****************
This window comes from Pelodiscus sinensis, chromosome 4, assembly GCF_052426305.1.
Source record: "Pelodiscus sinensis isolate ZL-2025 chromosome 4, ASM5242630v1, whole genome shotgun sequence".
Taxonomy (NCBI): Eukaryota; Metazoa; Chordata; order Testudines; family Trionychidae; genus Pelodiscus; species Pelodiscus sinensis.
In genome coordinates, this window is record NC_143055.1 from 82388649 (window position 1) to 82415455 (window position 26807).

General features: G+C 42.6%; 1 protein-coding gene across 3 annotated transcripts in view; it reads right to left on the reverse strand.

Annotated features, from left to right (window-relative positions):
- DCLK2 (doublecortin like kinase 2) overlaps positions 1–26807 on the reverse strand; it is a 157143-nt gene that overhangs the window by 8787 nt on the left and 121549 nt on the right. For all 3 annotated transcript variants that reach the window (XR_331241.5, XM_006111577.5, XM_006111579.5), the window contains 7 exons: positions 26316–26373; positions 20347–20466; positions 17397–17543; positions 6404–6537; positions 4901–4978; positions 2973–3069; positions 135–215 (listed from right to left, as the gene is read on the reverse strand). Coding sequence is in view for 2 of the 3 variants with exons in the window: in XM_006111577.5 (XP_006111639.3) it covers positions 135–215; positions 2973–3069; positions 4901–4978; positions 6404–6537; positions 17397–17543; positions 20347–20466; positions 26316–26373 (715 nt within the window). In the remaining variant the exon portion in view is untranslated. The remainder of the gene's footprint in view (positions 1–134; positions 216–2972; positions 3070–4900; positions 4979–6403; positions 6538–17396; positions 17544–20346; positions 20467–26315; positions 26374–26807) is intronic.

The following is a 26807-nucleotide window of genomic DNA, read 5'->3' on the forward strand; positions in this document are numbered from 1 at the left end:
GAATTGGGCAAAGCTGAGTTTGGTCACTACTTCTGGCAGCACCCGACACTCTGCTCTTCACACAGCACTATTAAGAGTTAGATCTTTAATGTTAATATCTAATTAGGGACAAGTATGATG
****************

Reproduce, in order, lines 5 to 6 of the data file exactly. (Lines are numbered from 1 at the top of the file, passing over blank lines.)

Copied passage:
General features: G+C 42.6%; 1 protein-coding gene across 3 annotated transcripts in view; it reads right to left on the reverse strand.

Annotated features, from left to right (window-relative positions):